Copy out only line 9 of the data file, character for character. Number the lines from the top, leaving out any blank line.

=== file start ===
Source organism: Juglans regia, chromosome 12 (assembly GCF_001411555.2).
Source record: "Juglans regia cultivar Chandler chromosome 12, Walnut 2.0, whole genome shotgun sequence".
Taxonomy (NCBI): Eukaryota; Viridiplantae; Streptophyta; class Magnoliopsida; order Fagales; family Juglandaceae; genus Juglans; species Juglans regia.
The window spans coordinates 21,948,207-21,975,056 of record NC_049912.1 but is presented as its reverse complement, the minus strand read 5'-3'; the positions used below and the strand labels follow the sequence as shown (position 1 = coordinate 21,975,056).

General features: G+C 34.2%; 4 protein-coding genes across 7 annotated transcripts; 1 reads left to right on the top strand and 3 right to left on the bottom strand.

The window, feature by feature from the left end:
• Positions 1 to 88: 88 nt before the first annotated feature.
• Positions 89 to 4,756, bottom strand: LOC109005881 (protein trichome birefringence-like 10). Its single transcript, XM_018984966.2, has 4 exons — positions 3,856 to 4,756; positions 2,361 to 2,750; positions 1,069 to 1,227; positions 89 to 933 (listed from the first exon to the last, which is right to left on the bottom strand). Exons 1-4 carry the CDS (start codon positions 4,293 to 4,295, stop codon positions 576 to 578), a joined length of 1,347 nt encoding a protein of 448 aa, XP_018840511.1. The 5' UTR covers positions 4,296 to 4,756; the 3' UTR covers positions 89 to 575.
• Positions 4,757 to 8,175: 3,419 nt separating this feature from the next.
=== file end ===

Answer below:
• Positions 4,757 to 8,175: 3,419 nt separating this feature from the next.